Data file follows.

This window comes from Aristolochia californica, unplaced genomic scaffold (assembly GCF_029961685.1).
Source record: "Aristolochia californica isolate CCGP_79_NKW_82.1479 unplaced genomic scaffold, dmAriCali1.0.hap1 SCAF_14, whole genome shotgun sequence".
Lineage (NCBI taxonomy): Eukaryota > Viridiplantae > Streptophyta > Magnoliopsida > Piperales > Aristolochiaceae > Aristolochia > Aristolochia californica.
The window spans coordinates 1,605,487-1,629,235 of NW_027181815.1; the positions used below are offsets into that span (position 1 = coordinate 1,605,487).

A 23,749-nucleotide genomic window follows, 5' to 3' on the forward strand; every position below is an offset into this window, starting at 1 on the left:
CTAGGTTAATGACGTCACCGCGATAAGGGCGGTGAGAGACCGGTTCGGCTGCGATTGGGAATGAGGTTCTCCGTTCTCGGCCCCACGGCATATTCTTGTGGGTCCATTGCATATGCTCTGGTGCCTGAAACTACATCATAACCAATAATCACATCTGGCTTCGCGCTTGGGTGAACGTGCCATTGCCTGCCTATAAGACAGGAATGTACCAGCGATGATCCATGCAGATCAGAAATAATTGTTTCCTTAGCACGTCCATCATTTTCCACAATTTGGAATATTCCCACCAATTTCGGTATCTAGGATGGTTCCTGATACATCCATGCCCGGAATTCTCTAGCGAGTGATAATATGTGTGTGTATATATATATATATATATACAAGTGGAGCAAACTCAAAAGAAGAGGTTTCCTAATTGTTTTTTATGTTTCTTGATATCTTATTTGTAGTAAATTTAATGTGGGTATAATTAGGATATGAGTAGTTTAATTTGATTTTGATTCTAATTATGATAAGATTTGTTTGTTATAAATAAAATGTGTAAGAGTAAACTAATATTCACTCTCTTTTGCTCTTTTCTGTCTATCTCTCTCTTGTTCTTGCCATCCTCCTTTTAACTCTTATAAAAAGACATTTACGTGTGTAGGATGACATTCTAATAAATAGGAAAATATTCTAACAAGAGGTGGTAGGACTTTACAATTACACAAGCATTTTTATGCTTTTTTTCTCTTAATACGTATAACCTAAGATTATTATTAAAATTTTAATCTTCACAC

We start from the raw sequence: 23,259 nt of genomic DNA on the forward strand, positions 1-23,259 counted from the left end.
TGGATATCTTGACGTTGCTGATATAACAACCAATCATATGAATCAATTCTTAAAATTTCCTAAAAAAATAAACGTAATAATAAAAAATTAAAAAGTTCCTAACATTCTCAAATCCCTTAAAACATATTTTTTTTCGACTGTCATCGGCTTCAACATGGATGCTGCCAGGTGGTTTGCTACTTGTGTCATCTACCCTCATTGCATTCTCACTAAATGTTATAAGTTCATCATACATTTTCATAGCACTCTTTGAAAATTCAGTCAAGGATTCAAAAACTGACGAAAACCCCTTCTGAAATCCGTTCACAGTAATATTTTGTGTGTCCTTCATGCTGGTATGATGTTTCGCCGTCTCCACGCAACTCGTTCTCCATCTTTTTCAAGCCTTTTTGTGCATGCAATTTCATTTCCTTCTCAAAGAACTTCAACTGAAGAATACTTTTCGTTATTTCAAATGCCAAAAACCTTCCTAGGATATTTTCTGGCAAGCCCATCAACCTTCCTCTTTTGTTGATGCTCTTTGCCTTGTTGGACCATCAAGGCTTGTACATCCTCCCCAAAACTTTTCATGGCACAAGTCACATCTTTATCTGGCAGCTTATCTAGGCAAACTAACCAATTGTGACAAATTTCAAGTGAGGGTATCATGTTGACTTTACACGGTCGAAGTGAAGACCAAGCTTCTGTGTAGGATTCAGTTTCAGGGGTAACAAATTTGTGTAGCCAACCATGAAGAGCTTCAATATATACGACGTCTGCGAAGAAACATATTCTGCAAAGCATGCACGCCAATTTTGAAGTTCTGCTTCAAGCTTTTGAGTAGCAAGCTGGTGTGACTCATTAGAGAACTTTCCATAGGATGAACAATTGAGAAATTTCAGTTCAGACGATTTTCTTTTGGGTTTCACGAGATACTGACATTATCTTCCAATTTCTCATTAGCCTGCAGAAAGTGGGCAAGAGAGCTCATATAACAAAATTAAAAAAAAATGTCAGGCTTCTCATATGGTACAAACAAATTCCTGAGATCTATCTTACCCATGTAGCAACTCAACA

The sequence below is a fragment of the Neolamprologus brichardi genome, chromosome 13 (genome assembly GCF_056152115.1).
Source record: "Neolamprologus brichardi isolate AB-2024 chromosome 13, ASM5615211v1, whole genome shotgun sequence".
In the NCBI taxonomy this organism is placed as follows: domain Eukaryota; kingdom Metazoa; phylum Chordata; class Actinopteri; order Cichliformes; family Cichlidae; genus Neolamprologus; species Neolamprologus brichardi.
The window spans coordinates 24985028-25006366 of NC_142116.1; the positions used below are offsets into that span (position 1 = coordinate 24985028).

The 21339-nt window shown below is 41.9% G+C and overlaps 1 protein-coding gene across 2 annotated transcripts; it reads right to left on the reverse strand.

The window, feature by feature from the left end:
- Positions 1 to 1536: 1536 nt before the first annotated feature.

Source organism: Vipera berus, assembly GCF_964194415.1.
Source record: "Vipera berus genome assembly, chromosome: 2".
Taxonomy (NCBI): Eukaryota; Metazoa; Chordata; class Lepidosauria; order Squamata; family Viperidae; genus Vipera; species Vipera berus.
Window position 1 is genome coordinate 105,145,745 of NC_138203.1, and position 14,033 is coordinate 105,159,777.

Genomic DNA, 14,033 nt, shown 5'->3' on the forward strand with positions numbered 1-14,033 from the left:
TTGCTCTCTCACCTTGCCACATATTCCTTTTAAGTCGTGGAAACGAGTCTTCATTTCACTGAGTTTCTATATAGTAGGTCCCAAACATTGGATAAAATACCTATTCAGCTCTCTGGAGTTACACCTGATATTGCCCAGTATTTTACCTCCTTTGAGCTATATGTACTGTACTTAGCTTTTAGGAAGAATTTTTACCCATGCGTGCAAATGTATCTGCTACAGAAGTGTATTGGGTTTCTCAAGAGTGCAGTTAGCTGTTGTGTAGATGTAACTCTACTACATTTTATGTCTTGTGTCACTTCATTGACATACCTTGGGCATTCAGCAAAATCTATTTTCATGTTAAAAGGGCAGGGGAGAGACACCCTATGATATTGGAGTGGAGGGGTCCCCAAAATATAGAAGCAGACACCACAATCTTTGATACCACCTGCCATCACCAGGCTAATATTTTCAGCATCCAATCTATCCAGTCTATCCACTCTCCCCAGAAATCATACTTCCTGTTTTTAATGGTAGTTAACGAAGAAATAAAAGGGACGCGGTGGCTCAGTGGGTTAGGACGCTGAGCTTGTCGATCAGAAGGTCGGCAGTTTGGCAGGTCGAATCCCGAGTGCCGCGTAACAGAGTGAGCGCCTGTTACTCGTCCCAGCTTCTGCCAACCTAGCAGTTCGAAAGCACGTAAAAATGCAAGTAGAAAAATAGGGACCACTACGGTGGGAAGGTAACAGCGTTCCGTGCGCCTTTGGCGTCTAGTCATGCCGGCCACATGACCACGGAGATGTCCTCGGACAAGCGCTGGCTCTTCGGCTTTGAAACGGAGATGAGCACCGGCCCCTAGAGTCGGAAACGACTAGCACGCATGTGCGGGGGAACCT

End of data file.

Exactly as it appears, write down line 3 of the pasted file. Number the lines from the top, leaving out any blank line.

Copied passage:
Lineage (NCBI taxonomy): Eukaryota > Viridiplantae > Streptophyta > Magnoliopsida > Piperales > Aristolochiaceae > Aristolochia > Aristolochia californica.